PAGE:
Airport Business

JUN-JUL 2018

The airport professional's source for airport industry news, articles, events, and careers.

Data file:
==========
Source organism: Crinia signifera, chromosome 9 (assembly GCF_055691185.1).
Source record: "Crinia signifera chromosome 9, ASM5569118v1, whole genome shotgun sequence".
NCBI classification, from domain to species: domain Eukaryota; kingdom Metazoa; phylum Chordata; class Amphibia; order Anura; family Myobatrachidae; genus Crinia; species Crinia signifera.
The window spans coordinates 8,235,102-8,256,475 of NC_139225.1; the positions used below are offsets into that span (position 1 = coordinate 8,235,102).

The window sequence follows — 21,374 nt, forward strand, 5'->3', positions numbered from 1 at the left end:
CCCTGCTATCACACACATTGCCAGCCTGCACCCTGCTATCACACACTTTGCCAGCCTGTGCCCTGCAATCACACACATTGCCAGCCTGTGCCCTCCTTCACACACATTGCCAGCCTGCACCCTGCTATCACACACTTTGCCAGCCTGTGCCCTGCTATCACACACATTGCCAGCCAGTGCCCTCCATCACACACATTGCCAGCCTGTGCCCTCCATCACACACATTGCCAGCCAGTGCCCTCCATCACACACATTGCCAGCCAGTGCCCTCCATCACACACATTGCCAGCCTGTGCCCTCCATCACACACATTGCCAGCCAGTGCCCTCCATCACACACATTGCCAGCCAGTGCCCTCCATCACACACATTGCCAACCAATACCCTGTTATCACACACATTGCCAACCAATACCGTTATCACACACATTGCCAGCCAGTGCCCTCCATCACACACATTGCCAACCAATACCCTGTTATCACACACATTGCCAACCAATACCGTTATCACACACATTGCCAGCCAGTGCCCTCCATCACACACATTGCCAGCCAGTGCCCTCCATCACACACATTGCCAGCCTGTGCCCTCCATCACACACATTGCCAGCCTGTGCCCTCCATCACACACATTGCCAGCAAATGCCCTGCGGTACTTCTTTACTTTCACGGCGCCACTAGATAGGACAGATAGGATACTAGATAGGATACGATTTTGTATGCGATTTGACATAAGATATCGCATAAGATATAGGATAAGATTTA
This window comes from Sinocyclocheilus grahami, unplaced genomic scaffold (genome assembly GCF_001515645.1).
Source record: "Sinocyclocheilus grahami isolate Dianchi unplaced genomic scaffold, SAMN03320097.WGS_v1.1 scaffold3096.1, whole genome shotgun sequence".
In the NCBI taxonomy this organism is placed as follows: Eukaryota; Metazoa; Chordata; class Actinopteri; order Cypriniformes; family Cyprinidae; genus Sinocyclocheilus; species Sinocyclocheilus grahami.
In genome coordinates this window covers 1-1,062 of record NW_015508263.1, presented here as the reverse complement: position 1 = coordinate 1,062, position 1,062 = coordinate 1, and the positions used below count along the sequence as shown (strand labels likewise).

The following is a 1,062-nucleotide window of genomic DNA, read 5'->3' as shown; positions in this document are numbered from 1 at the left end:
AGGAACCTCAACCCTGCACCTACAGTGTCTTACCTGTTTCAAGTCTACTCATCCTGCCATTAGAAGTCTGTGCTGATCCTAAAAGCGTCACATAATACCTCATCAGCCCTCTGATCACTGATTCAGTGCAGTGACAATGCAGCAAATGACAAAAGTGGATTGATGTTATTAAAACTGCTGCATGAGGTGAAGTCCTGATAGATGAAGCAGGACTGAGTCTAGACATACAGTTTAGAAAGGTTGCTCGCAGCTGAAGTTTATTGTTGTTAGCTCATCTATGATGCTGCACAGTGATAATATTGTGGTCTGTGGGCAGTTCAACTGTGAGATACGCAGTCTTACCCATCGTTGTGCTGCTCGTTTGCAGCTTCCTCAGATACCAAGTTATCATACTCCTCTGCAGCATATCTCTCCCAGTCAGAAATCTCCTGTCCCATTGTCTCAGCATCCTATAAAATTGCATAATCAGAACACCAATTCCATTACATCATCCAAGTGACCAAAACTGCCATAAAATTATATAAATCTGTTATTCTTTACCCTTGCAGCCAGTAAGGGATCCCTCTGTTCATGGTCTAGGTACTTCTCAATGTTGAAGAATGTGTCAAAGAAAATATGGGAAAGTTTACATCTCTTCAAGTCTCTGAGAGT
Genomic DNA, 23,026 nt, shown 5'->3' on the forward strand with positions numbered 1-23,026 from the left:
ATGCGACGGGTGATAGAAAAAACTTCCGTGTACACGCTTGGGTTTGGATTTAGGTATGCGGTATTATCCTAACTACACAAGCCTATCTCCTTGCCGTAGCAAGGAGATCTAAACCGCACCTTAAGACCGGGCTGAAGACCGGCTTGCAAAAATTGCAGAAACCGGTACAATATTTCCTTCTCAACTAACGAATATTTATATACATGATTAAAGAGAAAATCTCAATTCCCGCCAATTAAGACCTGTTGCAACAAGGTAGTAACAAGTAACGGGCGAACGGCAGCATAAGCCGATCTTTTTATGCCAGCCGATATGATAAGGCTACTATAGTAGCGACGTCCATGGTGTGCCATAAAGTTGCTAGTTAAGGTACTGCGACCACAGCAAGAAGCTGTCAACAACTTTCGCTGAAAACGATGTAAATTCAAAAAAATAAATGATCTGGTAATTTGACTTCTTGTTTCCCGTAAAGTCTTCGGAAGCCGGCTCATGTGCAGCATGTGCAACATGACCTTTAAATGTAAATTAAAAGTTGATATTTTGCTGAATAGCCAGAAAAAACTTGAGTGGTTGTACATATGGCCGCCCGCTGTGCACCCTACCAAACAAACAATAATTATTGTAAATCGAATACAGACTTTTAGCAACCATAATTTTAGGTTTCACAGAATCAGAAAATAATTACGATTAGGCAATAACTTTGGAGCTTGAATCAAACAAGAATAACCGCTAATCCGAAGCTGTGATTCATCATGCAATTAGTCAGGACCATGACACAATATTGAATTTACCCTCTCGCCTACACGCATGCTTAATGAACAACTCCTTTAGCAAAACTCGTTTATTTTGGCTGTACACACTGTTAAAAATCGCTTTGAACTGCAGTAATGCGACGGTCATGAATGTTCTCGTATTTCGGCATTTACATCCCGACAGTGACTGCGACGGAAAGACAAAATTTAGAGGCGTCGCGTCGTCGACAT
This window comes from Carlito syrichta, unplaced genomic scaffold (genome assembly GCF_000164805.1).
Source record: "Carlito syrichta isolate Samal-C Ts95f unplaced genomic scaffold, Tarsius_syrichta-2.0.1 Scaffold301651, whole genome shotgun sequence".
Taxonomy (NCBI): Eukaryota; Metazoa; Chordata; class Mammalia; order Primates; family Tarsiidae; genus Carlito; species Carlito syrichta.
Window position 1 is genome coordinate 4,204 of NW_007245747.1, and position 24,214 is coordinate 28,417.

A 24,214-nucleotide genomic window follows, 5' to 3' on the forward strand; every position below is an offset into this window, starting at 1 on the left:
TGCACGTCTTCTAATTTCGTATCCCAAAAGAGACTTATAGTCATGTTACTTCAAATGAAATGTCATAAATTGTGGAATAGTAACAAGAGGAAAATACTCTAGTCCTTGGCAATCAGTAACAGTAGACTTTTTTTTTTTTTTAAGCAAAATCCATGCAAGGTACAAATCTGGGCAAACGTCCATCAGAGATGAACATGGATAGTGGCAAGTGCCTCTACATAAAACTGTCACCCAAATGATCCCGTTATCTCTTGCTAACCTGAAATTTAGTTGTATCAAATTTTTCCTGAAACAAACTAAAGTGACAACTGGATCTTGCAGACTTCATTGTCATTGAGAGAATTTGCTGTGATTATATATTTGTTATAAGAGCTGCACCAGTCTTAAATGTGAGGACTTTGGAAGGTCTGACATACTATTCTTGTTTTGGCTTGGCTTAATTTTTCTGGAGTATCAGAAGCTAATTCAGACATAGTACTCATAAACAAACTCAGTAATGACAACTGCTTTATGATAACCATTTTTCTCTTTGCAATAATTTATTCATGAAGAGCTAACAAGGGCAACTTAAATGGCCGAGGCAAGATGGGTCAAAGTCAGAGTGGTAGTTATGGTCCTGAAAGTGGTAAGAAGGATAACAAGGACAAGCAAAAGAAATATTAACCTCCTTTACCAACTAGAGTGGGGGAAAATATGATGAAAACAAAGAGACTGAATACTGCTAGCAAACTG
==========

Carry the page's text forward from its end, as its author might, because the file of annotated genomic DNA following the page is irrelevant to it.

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20 airportbusiness June/July 2018 COVER STORY technology can keep cleaning staff on top of unexpected surges in bathroom traffic. "I know in most airport operation groups have a huge weather map, they understand weather patterns, they're rebooking flights well in advance of weather events," he said. "I don't think the cleaning crew has a weather map saying 'oh, I think there's weather coming, I better staff up today,' but it's certainly effecting what they do every day." Tracy Davis, vice president of Infax, said the Trax smart restroom system is a business intelligence platform to monitor the movement of people and assets in order to improve operational efficiency while improving the overall passenger experience. "We all know that restrooms are one of the top three complaints throughout the traveler's journey and airports really recognize that," she said. "They want to do all that they can to show a passenger that look, we hear you, we're helping improve it, we're giving you a voice to help improve it so the overall operations are efficient and the experience it top notch." The Houston Airport System (HAS) undertook a pilot smart restroom project in 2017. Davis said staff used data to find traffic trends so they could reallocate staff to the location during busier times. They looked into the issues and discovered the automatic flush sensors were not working properly. They also discovered an issue with paper quality, which would shed onto the floor making the restroom looked uncleaned. Davis said airports looking at smart restrooms should consider network infrastructure, if they want to use its existing IT network or do they want to use a provided network. They also need to consider pulling power to the location and what steps need to be taken. "If they can get through that initial hurdle, then the system is really easy to install," she said. Smart restrooms have a strong return on investment for all sized facilities. "The return comes back in that guest experience," she said. "It comes back in awards. Houston got named four stars by Skytrax. "It comes back in really seeing an operational efficiency improvement, which might not be directly in dollars, but you can KEEP TRAVELERS HEALTHY IN YOUR AIRPORT FACILITY By Robert Kravitz ON JAN. 13, the New Jersey Department of Health said that an international traveler with a confirmed case of measles arrived at Terminal C at Newark Airport and left several hours later in the day for Indianapolis. The department sent out a bulletin about this to help reach passengers on this person's flight. Further, there were concerns because the passenger was in the building for several hours. During this time, the passenger likely touched a variety of different surfaces, possibly spreading the disease to others. Most travelers think they are more likely to contract a disease, such as the measles, while in the air sitting near or next to someone with the disease. But the reality is diseases can spread just as easily on the ground, in the airline terminal. This is true of scores of different viruses and other diseases. In fact, it's what cross-contamination is all about. To explain, let's use measles as an example. Measles can be spread through the air when someone with the illness coughs or sneezes. But the same cough and sneeze can also spread germs onto high-touch surfaces nearby. When someone else touches these contaminated surfaces and then touches their eyes, mouth, or nose, the process of cross contamination can begin. About the only way airport administrators can stop the spread of diseases such as this is through effective cleaning. One of the "mantras" of the professional cleaning industry is that the goal of the industry is to "clean for health." This is a perfect example of this mantra in action. Stopping the Spread of Disease So what steps can administrators and their custodial crews take to help prevent the spread of disease in their facility? Among them are the following: Know where the germs are. A 2018 study by, found that it is not restrooms that are the most pathogen ridden areas in an airport, but the touch screens of self-check terminals. Their study of 15 different airports also found that bench armrests and water fountain controls were also more germ ridden then the restroom surfaces. Establish benchmarks. Using touch screens as an example, we can use an ATP monitoring system to determine if potentially hazardous pathogens are on a surface and in what quantity. Adenosine triphosphate bioluminescence, better known as ATP, does not indicate if specific pathogens are present on the screen. It just indicates that they might be present and in what numbers. Testing the surface before cleaning with an ATP monitoring system and then again after cleaning helps establish benchmarks, indicating readings when the surface is soiled and again after an effective cleaning. With this information, we can better determine when cleaning is necessary and by testing after cleaning we can ensure that we have accomplished our goal of effectively removing pathogens. Knowing how to clean. According to Mike Watt, director of training with Avmor, a manufacturer of professional cleaning solutions, this is often the big stumbling block to effective cleaning in busy locations such as airports. "Cleaning workers often do not use cleaning solutions and disinfectants correctly. The result is that they may have wiped a surface with a cleaning solution and even used a disinfectant, but that surface may still have pathogens present that can cause disease." The Proper Way to Use Cleaning Solutions and Disinfectants Because the proper use of cleaning solutions and most disinfectants is such a critical issue, let's explore this a bit further. Watt says the first thing we need to know is the difference between cleaning and disinfecting. "Cleaning is the removal of visible soil on a surface. Disinfection refers to the 'killing' of microorganisms and pathogens on surfaces that can cause disease." Using a water fountain as an example, Watt suggests that the water fountain surfaces and controls all be cleaned first with an all-purpose cleaner. Read more: